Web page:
More and more small business owners are learning that “one marketing campaign doesn’t fit all”. If your business plan is to market to both businesses and consumers, then you will need two different marketing approaches.
Let’s look at several differences which may help you in designing your marketing plans.
- When marketing our products to a consumer, we often have to “sell” something that the consumer may not need, but wants.As an example, a new 3-D Plasma TV may not be a necessity, but it would be nice to own one. When selling to a business, often times we have a product or service that the business owner may have to buy to continue to grow their business. In presenting your product/service to a business a more direct approach usually works best.
- I have found that a business buyer is more knowledgeable and scrutinizes a potential product more that a consumer who may be buying to keep up with the next door neighbor.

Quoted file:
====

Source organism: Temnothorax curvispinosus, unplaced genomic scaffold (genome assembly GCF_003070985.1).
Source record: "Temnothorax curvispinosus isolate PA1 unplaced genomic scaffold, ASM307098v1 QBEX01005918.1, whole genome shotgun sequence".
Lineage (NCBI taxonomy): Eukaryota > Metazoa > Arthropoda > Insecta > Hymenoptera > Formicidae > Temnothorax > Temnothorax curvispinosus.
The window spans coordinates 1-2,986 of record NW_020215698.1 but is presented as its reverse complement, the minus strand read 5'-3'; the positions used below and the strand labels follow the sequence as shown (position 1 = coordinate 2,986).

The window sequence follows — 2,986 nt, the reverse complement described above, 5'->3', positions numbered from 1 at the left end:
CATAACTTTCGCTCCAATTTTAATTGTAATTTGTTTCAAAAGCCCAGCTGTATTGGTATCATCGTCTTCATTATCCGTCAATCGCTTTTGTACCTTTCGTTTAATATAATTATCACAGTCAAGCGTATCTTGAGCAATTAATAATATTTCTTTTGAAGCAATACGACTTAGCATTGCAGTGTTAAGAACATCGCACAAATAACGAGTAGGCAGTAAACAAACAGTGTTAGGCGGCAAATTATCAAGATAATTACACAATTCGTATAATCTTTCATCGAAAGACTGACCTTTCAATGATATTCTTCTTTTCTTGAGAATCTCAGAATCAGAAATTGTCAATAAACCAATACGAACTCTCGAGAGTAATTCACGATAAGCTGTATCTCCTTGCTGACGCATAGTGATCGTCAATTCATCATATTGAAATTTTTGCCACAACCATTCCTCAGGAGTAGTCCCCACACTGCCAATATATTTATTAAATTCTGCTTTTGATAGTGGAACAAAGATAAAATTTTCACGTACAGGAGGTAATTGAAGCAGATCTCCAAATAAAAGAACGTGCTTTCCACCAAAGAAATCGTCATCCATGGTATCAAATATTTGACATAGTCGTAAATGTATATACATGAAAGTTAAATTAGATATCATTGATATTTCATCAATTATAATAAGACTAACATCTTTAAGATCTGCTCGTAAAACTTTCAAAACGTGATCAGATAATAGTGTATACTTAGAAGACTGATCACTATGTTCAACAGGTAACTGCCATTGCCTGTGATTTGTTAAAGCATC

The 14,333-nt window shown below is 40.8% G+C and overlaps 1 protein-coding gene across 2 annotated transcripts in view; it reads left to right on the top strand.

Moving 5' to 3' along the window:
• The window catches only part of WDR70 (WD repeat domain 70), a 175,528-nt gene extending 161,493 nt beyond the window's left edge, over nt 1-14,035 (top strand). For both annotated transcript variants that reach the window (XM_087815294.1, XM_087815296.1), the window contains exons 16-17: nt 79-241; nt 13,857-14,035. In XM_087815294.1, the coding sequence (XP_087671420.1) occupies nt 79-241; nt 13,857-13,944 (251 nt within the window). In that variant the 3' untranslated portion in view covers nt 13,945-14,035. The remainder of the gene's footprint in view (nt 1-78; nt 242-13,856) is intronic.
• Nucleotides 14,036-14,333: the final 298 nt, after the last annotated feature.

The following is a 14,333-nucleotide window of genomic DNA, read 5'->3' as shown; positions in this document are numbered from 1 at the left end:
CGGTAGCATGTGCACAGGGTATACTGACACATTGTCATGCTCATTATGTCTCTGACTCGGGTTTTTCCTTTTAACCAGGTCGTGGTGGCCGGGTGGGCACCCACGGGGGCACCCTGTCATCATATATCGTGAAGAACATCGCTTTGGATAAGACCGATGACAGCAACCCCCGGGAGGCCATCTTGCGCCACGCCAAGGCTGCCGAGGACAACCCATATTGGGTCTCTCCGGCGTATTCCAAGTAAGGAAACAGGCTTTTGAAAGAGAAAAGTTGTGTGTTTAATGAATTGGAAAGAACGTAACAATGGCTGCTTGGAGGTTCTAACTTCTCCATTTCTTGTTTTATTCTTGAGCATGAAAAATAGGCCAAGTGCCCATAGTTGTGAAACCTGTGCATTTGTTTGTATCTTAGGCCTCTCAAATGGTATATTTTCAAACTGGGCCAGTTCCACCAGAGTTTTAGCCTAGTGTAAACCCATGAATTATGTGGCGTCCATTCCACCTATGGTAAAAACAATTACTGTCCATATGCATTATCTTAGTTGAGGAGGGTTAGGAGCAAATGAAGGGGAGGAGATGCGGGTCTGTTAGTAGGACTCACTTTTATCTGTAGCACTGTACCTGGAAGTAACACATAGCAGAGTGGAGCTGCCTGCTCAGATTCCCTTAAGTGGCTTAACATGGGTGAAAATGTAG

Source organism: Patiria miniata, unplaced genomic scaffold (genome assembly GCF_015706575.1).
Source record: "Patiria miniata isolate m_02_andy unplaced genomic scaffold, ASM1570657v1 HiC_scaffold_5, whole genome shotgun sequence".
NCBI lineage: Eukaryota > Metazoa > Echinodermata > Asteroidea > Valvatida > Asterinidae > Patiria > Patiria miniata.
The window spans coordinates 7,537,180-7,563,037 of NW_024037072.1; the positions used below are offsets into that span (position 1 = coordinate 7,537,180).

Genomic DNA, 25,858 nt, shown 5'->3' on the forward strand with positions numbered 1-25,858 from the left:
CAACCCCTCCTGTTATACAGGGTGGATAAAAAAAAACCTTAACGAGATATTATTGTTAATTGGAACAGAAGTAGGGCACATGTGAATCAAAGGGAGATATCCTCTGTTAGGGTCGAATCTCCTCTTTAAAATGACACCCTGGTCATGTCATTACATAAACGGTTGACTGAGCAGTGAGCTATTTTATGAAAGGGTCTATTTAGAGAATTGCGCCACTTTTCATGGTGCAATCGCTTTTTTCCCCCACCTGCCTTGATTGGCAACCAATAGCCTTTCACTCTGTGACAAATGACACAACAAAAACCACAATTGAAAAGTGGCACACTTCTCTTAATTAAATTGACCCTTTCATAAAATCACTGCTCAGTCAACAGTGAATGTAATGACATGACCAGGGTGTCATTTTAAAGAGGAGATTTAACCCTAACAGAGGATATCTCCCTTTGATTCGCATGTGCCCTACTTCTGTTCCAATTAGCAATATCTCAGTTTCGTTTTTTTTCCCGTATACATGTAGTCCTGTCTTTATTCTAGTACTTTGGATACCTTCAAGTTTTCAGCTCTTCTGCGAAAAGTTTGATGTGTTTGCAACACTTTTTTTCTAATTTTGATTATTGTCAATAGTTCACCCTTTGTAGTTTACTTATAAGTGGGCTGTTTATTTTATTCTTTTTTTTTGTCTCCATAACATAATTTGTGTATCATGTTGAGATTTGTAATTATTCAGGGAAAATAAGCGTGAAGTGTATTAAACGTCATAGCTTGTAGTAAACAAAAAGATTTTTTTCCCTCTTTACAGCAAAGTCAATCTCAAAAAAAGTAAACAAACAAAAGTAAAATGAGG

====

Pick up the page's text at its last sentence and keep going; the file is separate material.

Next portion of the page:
- The small print in a contract my be more important to the business buyer than the consumer. The business buyer wants more information to make sure that the product or service is the best fit for his business.
- A consumer is much more likely to buy on an impulse where a business buyer may need to look at a product several times. Thus selling to a business buyer becomes a multistep process.
- In most cases, a business product is more complex and education becomes part of our sales tools. The buyer has to be educated in the product and then shown the benefit.
These differences should be the basis for your marketing campaign. Most advertising we see on TV sells the “glamor” in ownership, I use the term “beautiful” people areas the choice of most commercials aimed at the consumer. The business marketing shows current benefit and future value.
Do it now! The business obituary pages are filled with planners who waited.
Have a great day!